“jeen-yuhs” is a riveting time capsule of Ye’s life

The three-part documentary details the mind of the misunderstood rapper

jeen-yuhs: A Kanye Trilogy premiered on Netflix on Feb. 16, 2022. Photo | Netflix

Netflix

“jeen-yuhs: A Kanye Trilogy” premiered on Netflix on Feb. 16, 2022. Photo | Netflix

By Gauri Manoj, Monta Vista High School

“Me doing this documentary right now, it’s a little narcissistic or whatever. But f— it, you know what I’m saying?” rapper Ye, commonly known as Kanye West, tells the camera in 2001.

It was this unapologetic confidence that compelled producer Clarence “Coodie” Simmons to move out to New York and capture Ye’s life on camera in 2001. The first time he listened to Ye’s music was when he was still producing beats — immediately, he knew Ye’s talent would one day earn him Grammys.

Twenty years later on Feb.16, 2022, Netflix released the first episode of “jeen-yuhs: A Kanye Trilogy,” a three-part documentary that follows Ye’s rise in the rap industry and his challenges along the way. Each episode, released in weekly intervals, is a compilation of unreleased footage from Ye’s career, intertwined with narrations from Simmons himself.

“act i: VISION” 

The first episode of “jeen-yuhs” begins in 2001 and describes Ye’s relentless pursuit to earn a spot in the industry. Growing up in Chicago, Ye garnered respect as a producer, but he always yearned to create his own music and see his name on more than just the small print of album credits.

Every clip of this episode oozes with Ye’s confidence, especially when Ye struts into rapper Jay-Z’s “Roc A Fella Records” office and forces the executives to listen to his music, certain that he was destined to do more than create someone else’s beats. After two rejections, the episode concludes with Ye finally landing a record deal with Roc A Fella Records.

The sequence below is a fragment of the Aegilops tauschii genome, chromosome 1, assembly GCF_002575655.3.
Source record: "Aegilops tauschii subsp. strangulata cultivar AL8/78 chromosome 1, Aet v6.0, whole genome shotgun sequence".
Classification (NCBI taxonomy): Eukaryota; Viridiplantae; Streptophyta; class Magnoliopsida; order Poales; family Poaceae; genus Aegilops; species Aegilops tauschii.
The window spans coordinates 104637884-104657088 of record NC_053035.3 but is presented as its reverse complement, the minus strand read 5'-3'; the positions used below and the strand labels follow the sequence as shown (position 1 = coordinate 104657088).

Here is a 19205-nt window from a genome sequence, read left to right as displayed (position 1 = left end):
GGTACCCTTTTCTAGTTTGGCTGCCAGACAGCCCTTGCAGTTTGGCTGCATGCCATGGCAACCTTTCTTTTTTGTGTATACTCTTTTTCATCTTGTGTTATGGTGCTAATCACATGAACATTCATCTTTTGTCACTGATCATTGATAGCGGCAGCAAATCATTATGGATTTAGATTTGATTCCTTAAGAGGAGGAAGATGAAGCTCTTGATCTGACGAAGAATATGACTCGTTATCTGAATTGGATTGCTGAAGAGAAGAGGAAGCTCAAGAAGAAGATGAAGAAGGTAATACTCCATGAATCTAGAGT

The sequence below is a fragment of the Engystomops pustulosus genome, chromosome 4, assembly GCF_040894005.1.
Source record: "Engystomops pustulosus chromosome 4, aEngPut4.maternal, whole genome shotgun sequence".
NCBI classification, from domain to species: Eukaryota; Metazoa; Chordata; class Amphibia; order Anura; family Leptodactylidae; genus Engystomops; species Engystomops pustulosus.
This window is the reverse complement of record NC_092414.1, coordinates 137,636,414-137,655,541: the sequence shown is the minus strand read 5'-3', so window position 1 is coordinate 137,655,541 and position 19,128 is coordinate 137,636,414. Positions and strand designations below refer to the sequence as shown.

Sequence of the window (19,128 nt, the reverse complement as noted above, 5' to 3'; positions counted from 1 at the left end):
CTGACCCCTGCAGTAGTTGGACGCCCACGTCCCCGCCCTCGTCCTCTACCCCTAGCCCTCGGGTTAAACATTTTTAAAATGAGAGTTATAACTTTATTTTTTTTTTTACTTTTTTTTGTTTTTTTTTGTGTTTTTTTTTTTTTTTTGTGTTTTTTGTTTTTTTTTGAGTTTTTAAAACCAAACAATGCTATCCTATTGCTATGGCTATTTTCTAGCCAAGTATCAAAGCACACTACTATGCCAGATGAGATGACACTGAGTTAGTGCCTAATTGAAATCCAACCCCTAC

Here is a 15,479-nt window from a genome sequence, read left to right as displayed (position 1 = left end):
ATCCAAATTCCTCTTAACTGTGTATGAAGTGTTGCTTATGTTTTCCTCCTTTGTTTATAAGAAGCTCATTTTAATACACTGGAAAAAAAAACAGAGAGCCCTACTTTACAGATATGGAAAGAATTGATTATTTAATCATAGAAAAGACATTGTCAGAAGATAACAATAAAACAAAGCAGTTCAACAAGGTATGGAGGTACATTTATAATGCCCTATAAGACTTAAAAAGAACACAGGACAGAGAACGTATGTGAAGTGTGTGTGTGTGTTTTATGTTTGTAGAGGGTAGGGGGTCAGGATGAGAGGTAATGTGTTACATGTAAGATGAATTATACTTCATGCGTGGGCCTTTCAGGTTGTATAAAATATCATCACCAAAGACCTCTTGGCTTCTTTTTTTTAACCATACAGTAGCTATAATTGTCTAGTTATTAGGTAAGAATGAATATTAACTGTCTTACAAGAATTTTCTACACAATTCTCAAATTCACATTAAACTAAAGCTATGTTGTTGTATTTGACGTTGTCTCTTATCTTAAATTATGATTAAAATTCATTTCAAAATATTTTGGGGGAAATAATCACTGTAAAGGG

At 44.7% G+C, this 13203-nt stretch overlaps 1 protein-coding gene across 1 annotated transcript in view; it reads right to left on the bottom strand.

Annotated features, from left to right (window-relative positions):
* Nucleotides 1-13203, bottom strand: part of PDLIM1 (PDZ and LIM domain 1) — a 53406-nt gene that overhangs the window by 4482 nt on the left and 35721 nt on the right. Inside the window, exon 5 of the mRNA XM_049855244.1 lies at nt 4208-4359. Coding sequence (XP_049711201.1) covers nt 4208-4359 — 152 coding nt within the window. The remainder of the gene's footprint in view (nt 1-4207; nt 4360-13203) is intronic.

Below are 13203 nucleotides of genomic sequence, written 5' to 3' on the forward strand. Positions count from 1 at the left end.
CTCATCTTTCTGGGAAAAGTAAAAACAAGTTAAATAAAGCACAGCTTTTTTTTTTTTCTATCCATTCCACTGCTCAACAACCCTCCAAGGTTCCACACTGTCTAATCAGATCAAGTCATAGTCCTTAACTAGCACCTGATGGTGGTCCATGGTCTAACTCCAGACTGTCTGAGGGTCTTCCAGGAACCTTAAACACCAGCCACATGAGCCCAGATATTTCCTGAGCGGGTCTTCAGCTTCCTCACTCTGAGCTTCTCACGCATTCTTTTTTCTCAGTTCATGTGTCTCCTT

Filled with his witty jokes and remarks, Simmons’ raw footage confirms that Ye was born to work in entertainment, mesmerizing viewers with his charismatic disposition. Simmons also centers his focus on Ye’s music in particular — behind Simmons’ narrations is candid B-roll of Ye recording in the studio or freestyling with friends. With his numerous controversies over the years, it’s also refreshing to see Ye’s blossoming personality during the early stages of his career, free of his tainted reputation and defined by merely his dreams and dedication to his music.

Most of all, “VISION” proves that Ye’s often-criticized arrogance served as the greatest catalyst for his career, allowing him to see the potential in himself when others could not.

“act ii: PURPOSE”

“PURPOSE” expands further on Ye’s climb to the top. Just as Ye’s career began to materialize from his record deal with Jay-Z, he suffered from a life-altering car accident on his way back from a recording session in Los Angeles. After shattering his jaw in three places and getting it wired shut for a month, Simmons “was afraid [West would] never rap again.”